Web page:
SP1 Released, No Blockbuster Fixes, No Blockbuster Problems

Microsoft Corp.'s track record with Service Packs didn't worry Kurt Gustafson when he got his hands on Service Pack 1 (SP1) for Windows 2000.

"We've just implemented it on our development servers, and we'll let it burn in for a month. Then we'll put it on our staging servers for a week, then into production," says Gustafson, IT director at GoInvest.com.

"The only reason that I'm not really hesitant about it is the way we implement it here," Gustafson says. "Usually those bugs, Microsoft will figure it out in a couple of days or so and make an announcement. In that time, it's only on our development environment and workstations, so it won't really hurt us."

Microsoft (www.microsoft.com) released SP1 for Windows 2000 at the beginning of this month. Although SP1 was expected as early as June, Microsoft says the release is the beginning of an every-six-months cycle of Service Packs. SP1 is an 83 MB download, also available on CD, that fixes 261 documented problems.

"We've categorized the fixes in four key areas: base operating system reliability, application and hardware compatibility, setup, and security fixes," says Mark Perry, director of marketing for Windows 2000 Server at Microsoft.

The reliability category builds on Microsoft's work with Windows 2000 to present a much more stable operating environment than Windows NT provided. In SP1, Microsoft addressed at least 15 performance problems, including slow DirectX performance and slow displays of Windows NT 4.0-based domain users and groups on Windows 2000-based computers. The Service Pack also plugs about a half dozen memory leaks through the DNS Service, WINS Export List, Lsass.exe, IIS 5.0, and other sources.

There are 24 security fixes in the Service Pack. "There's one specifically that we've heard from customers, and that has to do with the encryption pack," Perry says. As it originally shipped, the High Encryption Pack does not protect Windows 2000 private keys.

Another complaint from end users that is addressed in SP1 is a faulty error message that appears when uninstalling then reinstalling signed drivers from third parties, Perry says. Although the operating system installs the correct driver, an error message has been telling users that the driver was unsigned.

Some observers recommend Windows 2000, once known as Windows NT 5.0, should be approached with the caution one would apply to any 1.0 release of a Microsoft product. In fact, the Active Directory portion of Windows 2000 actually is a 1.0 release. SP1 makes 28 fixes to Directory Services, including problems getting DNS Dynamic Updates to work, crashes and replication failures with the Global Catalog, and problems with user settings.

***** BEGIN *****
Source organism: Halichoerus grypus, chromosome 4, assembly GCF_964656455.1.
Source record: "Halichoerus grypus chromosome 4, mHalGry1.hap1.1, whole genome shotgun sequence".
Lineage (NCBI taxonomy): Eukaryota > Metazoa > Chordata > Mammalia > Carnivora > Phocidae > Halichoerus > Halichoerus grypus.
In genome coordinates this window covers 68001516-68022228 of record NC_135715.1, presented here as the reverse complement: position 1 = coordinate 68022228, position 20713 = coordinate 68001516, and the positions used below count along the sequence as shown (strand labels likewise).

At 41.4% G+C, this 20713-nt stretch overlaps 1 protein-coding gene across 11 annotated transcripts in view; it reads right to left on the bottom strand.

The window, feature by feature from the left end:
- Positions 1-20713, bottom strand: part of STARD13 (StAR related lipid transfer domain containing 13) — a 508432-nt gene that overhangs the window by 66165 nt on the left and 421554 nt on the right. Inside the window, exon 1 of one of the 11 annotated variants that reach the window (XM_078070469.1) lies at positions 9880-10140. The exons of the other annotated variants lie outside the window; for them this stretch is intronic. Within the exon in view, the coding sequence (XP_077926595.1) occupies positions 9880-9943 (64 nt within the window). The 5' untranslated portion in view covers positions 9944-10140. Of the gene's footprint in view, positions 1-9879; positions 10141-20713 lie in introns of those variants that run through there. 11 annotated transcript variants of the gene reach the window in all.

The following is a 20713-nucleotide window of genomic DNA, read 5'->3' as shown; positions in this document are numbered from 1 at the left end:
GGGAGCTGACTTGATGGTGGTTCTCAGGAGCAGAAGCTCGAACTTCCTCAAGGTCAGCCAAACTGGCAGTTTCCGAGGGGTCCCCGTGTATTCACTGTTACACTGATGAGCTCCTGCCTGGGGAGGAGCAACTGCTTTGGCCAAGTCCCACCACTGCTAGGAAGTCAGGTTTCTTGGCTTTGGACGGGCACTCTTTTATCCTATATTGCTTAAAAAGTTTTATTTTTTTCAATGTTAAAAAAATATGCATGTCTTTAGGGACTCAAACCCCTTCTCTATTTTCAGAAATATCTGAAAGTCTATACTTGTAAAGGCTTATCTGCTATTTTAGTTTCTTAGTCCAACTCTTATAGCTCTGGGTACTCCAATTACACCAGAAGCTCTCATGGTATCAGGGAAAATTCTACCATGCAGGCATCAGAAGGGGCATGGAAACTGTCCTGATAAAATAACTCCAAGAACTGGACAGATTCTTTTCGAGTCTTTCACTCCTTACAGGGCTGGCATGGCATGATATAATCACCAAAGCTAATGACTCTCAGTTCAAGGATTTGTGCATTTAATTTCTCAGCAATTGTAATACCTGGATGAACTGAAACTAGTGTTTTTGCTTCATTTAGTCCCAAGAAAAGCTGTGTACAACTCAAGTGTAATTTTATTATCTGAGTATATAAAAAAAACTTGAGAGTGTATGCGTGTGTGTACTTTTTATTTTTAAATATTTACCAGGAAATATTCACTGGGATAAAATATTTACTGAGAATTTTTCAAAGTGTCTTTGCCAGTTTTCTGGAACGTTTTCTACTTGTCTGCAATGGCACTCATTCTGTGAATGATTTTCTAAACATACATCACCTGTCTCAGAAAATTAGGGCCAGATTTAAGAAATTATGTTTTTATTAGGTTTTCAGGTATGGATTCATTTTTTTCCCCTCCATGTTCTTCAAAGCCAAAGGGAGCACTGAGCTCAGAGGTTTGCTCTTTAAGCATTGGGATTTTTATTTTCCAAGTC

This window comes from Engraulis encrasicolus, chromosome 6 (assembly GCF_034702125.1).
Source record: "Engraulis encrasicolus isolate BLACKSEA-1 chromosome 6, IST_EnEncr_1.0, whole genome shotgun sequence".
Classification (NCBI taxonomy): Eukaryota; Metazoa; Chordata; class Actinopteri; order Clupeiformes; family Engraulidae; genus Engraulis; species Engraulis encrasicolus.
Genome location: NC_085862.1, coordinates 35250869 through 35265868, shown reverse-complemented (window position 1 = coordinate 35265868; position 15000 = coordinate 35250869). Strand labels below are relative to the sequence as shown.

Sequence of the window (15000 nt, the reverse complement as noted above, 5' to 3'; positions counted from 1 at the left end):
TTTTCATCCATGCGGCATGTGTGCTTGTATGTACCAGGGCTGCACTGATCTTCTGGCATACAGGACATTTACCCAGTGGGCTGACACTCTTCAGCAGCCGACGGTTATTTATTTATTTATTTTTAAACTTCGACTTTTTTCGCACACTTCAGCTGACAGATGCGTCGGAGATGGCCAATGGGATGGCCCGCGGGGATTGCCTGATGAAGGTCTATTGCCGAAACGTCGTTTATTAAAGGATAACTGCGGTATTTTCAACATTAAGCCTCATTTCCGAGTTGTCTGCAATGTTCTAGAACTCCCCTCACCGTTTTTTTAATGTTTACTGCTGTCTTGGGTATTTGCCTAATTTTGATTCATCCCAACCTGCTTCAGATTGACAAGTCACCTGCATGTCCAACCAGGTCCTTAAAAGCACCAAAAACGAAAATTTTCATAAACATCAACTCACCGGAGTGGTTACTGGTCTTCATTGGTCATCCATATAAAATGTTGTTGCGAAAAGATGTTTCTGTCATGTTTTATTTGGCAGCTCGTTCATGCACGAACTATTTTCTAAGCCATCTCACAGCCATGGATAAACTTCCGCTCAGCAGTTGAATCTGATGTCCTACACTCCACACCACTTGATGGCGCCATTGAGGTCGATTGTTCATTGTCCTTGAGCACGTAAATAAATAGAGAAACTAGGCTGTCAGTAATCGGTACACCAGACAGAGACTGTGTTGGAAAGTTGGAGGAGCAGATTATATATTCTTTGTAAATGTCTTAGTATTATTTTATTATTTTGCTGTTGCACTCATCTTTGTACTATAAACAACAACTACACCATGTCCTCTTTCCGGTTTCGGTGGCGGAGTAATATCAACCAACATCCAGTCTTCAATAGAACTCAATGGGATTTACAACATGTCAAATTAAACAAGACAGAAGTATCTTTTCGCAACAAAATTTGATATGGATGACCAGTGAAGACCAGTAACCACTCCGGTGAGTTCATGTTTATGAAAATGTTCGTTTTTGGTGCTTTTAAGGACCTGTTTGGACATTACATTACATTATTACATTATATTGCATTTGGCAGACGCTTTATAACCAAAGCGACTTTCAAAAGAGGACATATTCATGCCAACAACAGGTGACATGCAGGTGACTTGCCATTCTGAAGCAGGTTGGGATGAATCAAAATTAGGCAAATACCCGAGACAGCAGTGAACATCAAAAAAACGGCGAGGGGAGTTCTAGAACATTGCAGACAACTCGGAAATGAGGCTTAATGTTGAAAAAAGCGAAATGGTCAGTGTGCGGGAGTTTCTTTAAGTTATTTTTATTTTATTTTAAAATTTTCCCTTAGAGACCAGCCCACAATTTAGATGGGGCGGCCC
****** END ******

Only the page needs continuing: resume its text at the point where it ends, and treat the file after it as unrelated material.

Microsoft's Perry says the quality assurance program for SP1 exceeded similar programs on Windows NT and other Microsoft application service releases and Service Packs.

Given Microsoft's dubious history of quality control, it's hard to fault IT professionals for moving slow to install SP1 into production.

The last Windows NT 4.0 Service Pack (SP6) was hastily re-released as SP6a last fall when it turned out the patch broke the popular enterprise application Lotus Notes from Lotus Development Corp. (www.lotus.com). Microsoft also ran into difficulties with quality control on the recent Service Release for Office 2000.

As it turns out, Windows 2000's fix also has a difficulty. SP1 breaks the personal firewall applications BlackICE Defender from Network ICE (www.netice.com) and ZoneAlarm from Zone Labs Inc. (www.zonelabs.com).

Some observers were critical of Microsoft for not releasing any warnings that the Service Pack would break the firewall applications, a situation Microsoft remedied with a brief Knowledge Base article early this month.

Stu Sjouwerman of Sunbelt Software (www.sunbelt-software.com) defended Microsoft's design call on SP1 that resulted in the personal firewall applications breaking. "Third-party products need to comply with the new standards for W2K reliability, not the other way around," Sjouwerman wrote in his e-mail newsletter, W2K News.

The Windows 2000 SP1 quality assurance program consisted of deployment of the Service Pack in 200 internal servers at Microsoft and on Microsoft.com. Microsoft distributed the Service Pack to more than 2,200 premier customers in 20 countries.

The main difference in quality assurance was requiring customers to sign off on the Service Pack, something Microsoft also did with the Windows 2000 OS.

"It's subtle," Perry says. "One of the things that we've done in the past was to pretty much leave it up to the customer to send us their go/no-go feedback. What we did specifically with Service Pack 1, we called down to really reiterate, 'Is this product done?'"

More Information on Service Pack 1

SP1 can be downloaded from:

Details on the fixes in SP1 may be found at: